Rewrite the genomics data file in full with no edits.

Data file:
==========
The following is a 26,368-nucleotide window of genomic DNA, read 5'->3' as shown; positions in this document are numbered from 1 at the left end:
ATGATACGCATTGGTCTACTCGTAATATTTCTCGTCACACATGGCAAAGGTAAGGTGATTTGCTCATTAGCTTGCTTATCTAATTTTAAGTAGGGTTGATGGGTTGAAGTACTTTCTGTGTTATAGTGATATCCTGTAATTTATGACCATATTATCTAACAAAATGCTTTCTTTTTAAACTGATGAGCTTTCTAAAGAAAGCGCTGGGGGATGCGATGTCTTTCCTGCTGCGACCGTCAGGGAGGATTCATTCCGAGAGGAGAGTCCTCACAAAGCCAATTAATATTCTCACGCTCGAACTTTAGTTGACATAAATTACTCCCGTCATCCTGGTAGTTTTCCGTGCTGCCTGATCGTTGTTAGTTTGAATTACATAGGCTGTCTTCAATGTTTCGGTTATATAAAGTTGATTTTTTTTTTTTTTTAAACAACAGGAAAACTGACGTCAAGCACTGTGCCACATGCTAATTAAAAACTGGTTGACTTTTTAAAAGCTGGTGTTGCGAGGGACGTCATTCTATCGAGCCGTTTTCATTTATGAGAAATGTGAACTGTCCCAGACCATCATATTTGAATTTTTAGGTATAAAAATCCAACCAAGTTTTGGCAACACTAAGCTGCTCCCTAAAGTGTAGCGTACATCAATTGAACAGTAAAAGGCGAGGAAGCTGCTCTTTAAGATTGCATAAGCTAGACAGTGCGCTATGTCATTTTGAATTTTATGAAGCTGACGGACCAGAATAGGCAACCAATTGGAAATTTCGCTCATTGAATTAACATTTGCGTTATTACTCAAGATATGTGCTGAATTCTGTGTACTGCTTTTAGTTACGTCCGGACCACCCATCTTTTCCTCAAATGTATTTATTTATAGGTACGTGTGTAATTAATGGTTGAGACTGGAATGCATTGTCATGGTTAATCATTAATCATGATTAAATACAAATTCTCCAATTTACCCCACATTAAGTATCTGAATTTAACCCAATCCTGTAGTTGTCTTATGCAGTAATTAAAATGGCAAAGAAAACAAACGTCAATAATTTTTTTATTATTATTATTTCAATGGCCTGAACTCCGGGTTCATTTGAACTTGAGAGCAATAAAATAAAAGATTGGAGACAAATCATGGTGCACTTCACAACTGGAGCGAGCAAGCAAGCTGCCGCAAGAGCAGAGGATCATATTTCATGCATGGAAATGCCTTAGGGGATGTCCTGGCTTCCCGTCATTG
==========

The following is a 26,368-nucleotide window of genomic DNA, read 5'->3' as shown; positions in this document are numbered from 1 at the left end:
ATGATACGCATTGGTCTACTCGTAATATTTCTCGTCACACATGGCAAAGGTAAGGTGATTTGCTCATTAGCTTGCTTATCTAATTTTAAGTAGGGTTGATGGGTTGAAGTACTTTCTGTGTTATAGTGATATCCTGTAATTTATGACCATATTATCTAACAAAATGCTTTCTTTTTAAACTGATGAGCTTTCTAAAGAAAGCGCTGGGGGATGCGATGTCTTTCCTGCTGCGACCGTCAGGGAGGATTCATTCCGAGAGGAGAGTCCTCACAAAGCCAATTAATATTCTCACGCTCGAACTTTAGTTGACATAAATTACTCCCGTCATCCTGGTAGTTTTCCGTGCTGCCTGATCGTTGTTAGTTTGAATTACATAGGCTGTCTTCAATGTTTCGGTTATATAAAGTTGATTTTTTTTTTTTTTTAAACAACAGGAAAACTGACGTCAAGCACTGTGCCACATGCTAATTAAAAACTGGTTGACTTTTTAAAAGCTGGTGTTGCGAGGGACGTCATTCTATCGAGCCGTTTTCATTTATGAGAAATGTGAACTGTCCCAGACCATCATATTTGAATTTTTAGGTATAAAAATCCAACCAAGTTTTGGCAACACTAAGCTGCTCCCTAAAGTGTAGCGTACATCAATTGAACAGTAAAAGGCGAGGAAGCTGCTCTTTAAGATTGCATAAGCTAGACAGTGCGCTATGTCATTTTGAATTTTATGAAGCTGACGGACCAGAATAGGCAACCAATTGGAAATTTCGCTCATTGAATTAACATTTGCGTTATTACTCAAGATATGTGCTGAATTCTGTGTACTGCTTTTAGTTACGTCCGGACCACCCATCTTTTCCTCAAATGTATTTATTTATAGGTACGTGTGTAATTAATGGTTGAGACTGGAATGCATTGTCATGGTTAATCATTAATCATGATTAAATACAAATTCTCCAATTTACCCCACATTAAGTATCTGAATTTAACCCAATCCTGTAGTTGTCTTATGCAGTAATTAAAATGGCAAAGAAAACAAACGTCAATAATTTTTTTATTATTATTATTTCAATGGCCTGAACTCCGGGTTCATTTGAACTTGAGAGCAATAAAATAAAAGATTGGAGACAAATCATGGTGCACTTCACAACTGGAGCGAGCAAGCAAGCTGCCGCAAGAGCAGAGGATCATATTTCATGCATGGAAATGCCTTAGGGGATGTCCTGGCTTCCCGTCATTG